For me I approach it from the other end, the industry is changing because the customers needs are and I fully embrace the need that millennials have for a quick omni-channel response to everything, including the sale and purchase of property and all the processes in-between.

    However, I am a little nervous that the millennials unstoppable appetite for services and goods, instantly at the click of a button, is now driving the property sector too fast and too hard. Clearly, many companies are now being set up to feed a new type of savvy, consumer, but, the danger in the property sector is the lack of maturity in some of the business models.

    For example, iniatives like Mojo Mortgages, may well be on trend for these clients a fast track way to get a financial mortgage advice, but, they in turn are reliant on a tie up with Monzo bank, which itself is a new fintech / Proptech company with no high street presence, whose origin can be traced back to Crowdcube, (another recent online fintech company) and an instantaneous crowdfund of over £1M.

    Since then Monzo has had further injections of capital, and its valuation has skyrocketed, but, so too have the number of issues regarding its service and security, all documented in the financial press. These may be teething problems or not, time will tell.

    I suppose what I am saying is that – at the very fast rate that some things are changing in the ‘traditional’ world of agency – many co-operations and inter company collaborations are sometimes founded upon organizational foundations which are less than five-years old.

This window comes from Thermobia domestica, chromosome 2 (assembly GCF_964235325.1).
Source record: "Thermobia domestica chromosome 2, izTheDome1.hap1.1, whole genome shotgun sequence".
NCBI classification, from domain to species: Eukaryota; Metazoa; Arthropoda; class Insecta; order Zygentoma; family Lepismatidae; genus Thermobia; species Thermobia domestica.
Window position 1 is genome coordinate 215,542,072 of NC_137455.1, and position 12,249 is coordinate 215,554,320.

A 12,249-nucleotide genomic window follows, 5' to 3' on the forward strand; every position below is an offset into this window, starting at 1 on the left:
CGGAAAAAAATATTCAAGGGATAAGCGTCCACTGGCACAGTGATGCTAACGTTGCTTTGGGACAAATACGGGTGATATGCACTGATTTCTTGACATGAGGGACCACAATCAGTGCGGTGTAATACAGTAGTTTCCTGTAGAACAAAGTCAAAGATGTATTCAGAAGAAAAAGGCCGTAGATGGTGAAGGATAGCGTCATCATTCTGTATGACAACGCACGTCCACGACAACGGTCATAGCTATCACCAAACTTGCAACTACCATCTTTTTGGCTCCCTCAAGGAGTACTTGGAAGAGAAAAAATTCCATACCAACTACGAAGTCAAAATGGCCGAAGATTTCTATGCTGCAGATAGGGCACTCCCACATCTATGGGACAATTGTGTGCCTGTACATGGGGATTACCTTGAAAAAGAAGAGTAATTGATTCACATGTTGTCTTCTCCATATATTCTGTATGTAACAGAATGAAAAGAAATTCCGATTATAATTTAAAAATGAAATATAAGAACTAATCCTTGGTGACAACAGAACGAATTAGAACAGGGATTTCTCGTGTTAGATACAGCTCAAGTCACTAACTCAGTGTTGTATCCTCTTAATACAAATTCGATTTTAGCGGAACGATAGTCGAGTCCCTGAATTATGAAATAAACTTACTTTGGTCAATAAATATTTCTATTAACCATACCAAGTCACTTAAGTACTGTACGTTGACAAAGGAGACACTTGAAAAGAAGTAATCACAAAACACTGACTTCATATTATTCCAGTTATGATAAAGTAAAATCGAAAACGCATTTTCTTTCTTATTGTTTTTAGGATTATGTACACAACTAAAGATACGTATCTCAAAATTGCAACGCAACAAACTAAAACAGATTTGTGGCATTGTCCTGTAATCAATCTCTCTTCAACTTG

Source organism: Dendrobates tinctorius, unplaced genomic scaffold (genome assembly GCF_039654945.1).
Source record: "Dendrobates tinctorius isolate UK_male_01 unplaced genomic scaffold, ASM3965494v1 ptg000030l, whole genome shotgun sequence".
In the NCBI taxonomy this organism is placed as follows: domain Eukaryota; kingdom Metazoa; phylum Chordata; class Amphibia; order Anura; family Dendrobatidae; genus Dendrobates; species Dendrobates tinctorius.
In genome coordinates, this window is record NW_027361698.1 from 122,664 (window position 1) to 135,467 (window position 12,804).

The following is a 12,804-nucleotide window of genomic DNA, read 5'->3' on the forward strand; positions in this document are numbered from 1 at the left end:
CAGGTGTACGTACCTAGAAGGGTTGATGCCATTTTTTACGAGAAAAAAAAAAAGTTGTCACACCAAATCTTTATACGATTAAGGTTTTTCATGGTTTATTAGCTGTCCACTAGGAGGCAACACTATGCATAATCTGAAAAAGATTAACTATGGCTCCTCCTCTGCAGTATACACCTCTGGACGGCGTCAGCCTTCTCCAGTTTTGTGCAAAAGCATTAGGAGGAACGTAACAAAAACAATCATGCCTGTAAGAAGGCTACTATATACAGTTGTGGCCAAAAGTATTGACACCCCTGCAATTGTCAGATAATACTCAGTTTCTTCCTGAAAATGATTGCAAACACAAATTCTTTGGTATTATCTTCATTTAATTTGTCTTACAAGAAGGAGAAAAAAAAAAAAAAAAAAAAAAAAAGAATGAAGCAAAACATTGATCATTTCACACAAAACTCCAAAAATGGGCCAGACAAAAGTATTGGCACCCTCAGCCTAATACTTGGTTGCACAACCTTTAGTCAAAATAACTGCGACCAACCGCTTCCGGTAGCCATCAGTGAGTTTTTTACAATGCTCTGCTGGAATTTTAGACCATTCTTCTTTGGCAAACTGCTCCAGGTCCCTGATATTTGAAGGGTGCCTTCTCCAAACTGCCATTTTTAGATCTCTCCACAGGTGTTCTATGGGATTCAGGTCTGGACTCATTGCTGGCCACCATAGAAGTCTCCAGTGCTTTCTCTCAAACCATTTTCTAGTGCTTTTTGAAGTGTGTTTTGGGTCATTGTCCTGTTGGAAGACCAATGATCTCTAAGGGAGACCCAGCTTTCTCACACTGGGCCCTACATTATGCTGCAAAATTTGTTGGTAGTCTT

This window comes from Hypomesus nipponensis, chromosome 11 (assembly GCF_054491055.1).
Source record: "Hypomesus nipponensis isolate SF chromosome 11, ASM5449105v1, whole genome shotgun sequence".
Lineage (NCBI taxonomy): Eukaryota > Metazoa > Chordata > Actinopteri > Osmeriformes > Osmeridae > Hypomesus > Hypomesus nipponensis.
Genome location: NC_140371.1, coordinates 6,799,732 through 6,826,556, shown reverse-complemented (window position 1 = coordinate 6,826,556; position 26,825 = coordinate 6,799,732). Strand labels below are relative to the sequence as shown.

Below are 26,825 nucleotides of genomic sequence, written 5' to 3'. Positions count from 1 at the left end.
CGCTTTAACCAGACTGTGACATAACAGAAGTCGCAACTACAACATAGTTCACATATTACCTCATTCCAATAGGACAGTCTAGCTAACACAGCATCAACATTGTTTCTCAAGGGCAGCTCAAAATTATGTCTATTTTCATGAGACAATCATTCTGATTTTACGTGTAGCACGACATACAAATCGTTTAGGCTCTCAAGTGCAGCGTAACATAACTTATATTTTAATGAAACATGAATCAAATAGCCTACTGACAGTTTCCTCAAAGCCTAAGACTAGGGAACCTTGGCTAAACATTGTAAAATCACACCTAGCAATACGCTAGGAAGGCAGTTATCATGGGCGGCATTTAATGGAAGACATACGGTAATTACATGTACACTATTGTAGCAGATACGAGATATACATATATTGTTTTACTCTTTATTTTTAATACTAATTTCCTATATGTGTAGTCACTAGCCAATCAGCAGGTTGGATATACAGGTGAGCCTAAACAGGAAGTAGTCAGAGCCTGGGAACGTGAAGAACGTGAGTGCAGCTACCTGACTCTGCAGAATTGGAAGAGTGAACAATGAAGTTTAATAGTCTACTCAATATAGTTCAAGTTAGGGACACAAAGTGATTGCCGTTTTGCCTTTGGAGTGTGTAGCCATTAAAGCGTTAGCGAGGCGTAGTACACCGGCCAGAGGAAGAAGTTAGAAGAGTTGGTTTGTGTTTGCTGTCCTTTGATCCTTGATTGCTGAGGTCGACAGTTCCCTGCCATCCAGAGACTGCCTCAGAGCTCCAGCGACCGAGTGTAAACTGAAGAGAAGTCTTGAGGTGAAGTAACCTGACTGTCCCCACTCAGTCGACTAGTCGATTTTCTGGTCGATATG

And this lack of tried and trusted maturity, can cause problems, if any of the ‘jenga block’ partnerships fail to deliver and need to be removed, and it is often the poor shareholders and users of the service who are the losers.

    Recent Fintech peer to peer lenders like ‘Lendy’ failing with over £160M of losses, may be in a different financial sector to mortgage business regulated by the FSA, but, with Metro bank also in the doldrums, what they had in common was they sought to be disruptors of the banking sector, instead they may well be the victims of it.

    I am all for change, and making the transaction of property a better, quicker and faster and more enjoyable path. Having previously been an estate agent for over 30-years I often dreamt that there must be a better way of doing property.

    With the proptech revolution in full swing I am sure the industry will get there – but the irresistible force of the millennials and Gen-Z with their needy, challenging and inquisitive mindset, may well be as much a help as a hinderance, until a new and tested pathway of what ‘new estate agency’ looks like in the 2020’s and beyond becomes established.

    For sure it will not be a horse drawn cart, but I am not certain it will be central hubs with self-employed, or partner agents, much will depend on the future models of property portals, and the impact there.